Dispossessed Kings

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Monday’s piece on Kingston College (see God Bless the Kings, September 1st) seems to have excited some interest, so readers might be interested to know what became of the King family’s adjacent residence, Mitchelstown Castle. This building, shown above, dated from the early 1820s when the third Earl of Kingston demolished the old house, replacing it with an immense castle designed by James and George Pain and costing in the region of £100,000. With 60 principal rooms, including a 93 feet-long gallery, drawing room, three libraries, morning room and vast dining room, Lord Kingston entertained lavishly until 1830 when, his candidate of choice having failed to win a local by-election, he lost his mind and had to be taken to England where he died towards the close of the decade. The fourth Earl followed his father’s example by being both a reckless spendthrift and then descending into madness. Ultimately the castle was occupied by the fifth Earl’s widow and her second husband, and by the latter alone after his wife’s death. In the summer of 1922 he was driven from the building by anti-Treaty forces who, on their departure, set the castle on fire: it has since been proposed that this only happened after the building’s valuable contents – including the King silver, family portraits and furniture – had been looted from the property. Although efforts were later made to seek compensation the sum offered by the Irish Free State was insufficient to allow Mitchelstown Castle be reconstructed. Instead its cut stone was sold to the Cistercian monks of Mount Melleray, County Waterford who used it to build a new abbey. As can be seen below, the site on which the castle stood is today occupied by the Dairygold Food Co-Operative Society’s factory, which like the earlier building dominates the horizon, albeit in a somewhat less attractive fashion.

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7 comments on “Dispossessed Kings

  1. Gerald Mc Carthy says:

    Thank you for your two articles and photogrphs on the Earls of Kingston. Perhaps you would do an article one of their other houses the now demolished Galtee Castle at Skeheenaranky on the Southern Slopes of the Galtee Mountains.From sketches I have see the Castle looked spectacular against the back drop of the mountains.

    • Thank you for your comment. Yes, Galtee Castle was originally built as a lodge by the second Earl of Kingston but spectacularly rebuilt and extended, I think after it was sold by the King family in the mid-19th century: it was entirely demolished in 1940/41. And of course another, and even more dreadful loss in that part of the country was the demolition of Shanbally Castle, designed by John Nash for Cornelius O’Callaghan, first Viscount Lismore: it was quite needlessly obliterated by the Irish Land Commission in 1960…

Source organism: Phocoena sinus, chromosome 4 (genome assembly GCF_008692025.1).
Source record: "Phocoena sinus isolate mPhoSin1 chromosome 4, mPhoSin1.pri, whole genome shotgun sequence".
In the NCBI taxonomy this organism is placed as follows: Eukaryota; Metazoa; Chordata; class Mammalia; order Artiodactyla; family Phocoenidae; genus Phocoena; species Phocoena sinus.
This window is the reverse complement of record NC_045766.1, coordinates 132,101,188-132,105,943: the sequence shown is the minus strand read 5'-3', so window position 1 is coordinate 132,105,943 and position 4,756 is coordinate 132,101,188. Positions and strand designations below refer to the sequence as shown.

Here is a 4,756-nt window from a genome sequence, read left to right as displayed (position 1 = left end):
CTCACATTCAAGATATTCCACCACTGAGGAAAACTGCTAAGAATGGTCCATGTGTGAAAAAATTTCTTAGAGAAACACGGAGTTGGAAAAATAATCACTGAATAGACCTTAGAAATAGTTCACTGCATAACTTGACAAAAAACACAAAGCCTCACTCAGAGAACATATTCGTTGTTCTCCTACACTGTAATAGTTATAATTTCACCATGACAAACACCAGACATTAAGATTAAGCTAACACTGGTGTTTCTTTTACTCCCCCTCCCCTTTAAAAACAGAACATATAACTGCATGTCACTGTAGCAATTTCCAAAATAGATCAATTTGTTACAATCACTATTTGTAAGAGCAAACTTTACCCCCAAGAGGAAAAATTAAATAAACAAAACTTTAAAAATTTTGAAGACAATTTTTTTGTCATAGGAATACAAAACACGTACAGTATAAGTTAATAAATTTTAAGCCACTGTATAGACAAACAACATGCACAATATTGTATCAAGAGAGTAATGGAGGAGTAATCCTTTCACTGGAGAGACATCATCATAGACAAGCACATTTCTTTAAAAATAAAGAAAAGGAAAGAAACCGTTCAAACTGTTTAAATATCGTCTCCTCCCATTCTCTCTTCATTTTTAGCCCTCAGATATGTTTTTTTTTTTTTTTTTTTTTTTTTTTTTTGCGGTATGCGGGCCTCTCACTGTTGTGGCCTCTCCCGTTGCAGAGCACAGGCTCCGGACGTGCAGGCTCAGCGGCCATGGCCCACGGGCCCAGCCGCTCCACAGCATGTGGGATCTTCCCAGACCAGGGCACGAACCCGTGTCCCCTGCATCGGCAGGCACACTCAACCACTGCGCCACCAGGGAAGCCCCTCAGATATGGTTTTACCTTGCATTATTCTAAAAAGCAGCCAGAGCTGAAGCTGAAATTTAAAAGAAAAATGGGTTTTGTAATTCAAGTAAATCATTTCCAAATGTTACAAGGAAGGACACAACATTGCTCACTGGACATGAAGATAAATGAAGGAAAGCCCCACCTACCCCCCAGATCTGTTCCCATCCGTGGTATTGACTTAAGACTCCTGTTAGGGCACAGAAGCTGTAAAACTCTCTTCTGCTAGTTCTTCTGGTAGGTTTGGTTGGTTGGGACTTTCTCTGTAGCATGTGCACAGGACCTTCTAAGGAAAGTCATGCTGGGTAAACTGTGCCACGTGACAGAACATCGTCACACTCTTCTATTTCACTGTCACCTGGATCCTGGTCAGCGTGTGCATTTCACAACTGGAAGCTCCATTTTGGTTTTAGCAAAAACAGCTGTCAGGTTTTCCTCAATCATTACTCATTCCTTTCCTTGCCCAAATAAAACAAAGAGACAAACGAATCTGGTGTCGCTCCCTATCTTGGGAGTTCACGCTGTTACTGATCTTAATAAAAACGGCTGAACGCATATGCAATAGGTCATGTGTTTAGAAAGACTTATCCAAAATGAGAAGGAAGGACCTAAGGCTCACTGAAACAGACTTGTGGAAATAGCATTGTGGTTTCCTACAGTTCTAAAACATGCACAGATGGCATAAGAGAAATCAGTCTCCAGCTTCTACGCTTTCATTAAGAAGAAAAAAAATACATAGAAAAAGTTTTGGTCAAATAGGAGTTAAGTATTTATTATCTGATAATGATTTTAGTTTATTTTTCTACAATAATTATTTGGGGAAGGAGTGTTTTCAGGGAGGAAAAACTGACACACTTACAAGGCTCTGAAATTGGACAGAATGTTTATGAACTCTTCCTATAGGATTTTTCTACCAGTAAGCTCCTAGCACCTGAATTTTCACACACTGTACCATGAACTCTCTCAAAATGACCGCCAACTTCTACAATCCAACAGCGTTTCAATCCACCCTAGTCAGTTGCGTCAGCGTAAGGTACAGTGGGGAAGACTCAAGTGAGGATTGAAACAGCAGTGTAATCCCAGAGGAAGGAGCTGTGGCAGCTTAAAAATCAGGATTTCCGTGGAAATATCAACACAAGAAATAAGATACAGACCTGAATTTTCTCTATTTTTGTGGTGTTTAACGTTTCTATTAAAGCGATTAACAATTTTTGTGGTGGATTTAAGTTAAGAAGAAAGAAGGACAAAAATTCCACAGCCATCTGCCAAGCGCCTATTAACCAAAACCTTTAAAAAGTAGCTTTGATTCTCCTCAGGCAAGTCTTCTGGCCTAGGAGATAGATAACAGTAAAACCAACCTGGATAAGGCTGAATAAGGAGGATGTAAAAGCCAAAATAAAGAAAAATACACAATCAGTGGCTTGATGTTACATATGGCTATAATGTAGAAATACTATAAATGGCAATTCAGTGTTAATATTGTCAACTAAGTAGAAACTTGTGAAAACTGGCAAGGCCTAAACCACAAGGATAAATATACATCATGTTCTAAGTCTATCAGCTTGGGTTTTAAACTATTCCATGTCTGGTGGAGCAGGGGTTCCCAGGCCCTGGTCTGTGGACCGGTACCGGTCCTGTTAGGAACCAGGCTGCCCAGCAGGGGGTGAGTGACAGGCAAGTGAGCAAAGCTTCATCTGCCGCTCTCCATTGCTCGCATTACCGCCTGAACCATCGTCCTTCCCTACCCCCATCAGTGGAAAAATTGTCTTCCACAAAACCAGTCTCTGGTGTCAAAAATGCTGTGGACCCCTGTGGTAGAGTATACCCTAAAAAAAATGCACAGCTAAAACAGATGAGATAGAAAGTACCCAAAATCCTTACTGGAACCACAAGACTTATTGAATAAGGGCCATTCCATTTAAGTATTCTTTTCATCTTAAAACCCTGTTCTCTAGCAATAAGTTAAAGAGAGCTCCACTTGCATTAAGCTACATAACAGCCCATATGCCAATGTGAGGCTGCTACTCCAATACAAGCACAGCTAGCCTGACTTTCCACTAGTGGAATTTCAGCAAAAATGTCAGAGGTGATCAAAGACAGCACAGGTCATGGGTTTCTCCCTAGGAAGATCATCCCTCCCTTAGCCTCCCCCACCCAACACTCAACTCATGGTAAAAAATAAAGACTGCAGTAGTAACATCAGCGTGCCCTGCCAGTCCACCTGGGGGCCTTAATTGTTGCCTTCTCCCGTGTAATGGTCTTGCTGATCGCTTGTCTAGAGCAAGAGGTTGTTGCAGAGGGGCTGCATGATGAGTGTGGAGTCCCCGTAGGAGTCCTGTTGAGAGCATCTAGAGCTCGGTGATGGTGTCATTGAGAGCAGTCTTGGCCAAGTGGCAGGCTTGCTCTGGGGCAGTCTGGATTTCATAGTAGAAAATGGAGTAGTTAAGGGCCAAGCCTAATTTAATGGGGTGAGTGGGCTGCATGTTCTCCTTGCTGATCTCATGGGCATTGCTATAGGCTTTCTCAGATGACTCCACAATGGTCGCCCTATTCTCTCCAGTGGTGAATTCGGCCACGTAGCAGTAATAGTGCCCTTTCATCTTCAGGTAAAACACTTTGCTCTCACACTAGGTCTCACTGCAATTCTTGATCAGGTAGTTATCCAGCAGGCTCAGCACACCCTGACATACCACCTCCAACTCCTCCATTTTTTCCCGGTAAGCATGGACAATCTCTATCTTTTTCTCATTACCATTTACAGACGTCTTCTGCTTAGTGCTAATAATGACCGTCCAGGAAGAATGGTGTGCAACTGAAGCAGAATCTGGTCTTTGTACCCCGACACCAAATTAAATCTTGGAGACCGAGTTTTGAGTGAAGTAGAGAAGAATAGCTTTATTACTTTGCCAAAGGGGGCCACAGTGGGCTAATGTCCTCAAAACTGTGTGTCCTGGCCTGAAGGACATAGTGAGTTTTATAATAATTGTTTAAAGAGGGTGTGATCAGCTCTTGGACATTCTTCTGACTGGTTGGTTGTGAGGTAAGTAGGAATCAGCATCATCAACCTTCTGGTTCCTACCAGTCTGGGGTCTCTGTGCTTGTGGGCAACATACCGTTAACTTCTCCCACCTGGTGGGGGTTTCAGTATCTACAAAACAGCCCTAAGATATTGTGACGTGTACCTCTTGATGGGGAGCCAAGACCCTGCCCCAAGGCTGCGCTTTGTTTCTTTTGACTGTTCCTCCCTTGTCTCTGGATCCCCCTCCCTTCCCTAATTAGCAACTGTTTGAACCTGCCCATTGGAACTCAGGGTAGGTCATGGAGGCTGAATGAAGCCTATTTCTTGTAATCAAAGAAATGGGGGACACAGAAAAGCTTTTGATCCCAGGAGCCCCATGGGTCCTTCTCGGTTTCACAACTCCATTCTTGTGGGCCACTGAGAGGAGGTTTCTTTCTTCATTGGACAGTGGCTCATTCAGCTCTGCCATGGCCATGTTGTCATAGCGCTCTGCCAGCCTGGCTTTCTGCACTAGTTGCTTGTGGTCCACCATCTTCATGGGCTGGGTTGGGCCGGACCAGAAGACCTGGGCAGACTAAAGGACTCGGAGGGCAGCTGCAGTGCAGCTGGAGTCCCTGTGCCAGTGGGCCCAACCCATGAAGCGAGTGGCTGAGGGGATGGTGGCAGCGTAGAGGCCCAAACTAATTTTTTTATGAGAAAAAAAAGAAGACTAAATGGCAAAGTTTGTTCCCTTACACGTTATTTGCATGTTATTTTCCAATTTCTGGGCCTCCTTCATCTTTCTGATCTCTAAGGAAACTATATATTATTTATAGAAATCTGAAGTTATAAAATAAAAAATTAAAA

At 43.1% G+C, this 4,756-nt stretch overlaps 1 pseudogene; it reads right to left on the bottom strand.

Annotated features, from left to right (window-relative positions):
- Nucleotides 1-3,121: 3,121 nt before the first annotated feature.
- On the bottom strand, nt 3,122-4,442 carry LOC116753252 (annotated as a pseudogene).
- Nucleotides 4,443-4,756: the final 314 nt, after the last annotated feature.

2. penelopebianchi says:

    The cow and the countryside are beautiful!!

    Ireland is the most beautiful country in the world!

    (I am an American; 1/4 Scottish,(Leith( 1/4 Irish Whyte??) and some English? (Davidson, Standish and somebody else!) “Irish Aesthete” is a wonderful thing! I have a great story about Sybill Connolly! And my mother!

    I think you will enjoy it!(Sybill came to give a talk to the Los Angeles Museum of Art….and I wore a suit she made for my mother in 1960; she spied it across a sea of ladies……and sped towards me……(she recognized it as a mother would a child!!)

    I described my mother and her trip and appointment…..she even remembered that my mother had sent a beautiful “brassiere” to her “fitter”!

    (because Sybill’s fitter loved it)!

    she then invited me to visit her in Dublin….at her lovely house and garden in “Merrion Sqare”!

    the dumbest thing I have ever done in my life is not to just go get a ticket and go that minute! she even called me at 3 am California time; to remind me that she “really meant it”!

    It is true; the only things you truly regret in life is what you “don’t do”!

    I still have and wear my mother’s amazing black Irish crochet dress (everyone thinks it is Chanel); her gorgeous “pleated linen” skirt (it took so many yards to make this pleated skirt you would faint! No one makes linen like this anywhere in the world any more….”handkerchief ” linen is like a dishtowel compared to this! I wear these things all the time! My mother bought them in 1960!!

    She also bought the “mirror” upstairs!

    That is another funny story!

    I love the Irish Aesthete; and it is NOT an oxymoron!

    Bravo!

    Is that divine Desmond Guiness still alive? He spoke at the LA County Museum of Art also! I will never forget his eyes!

    Penelope

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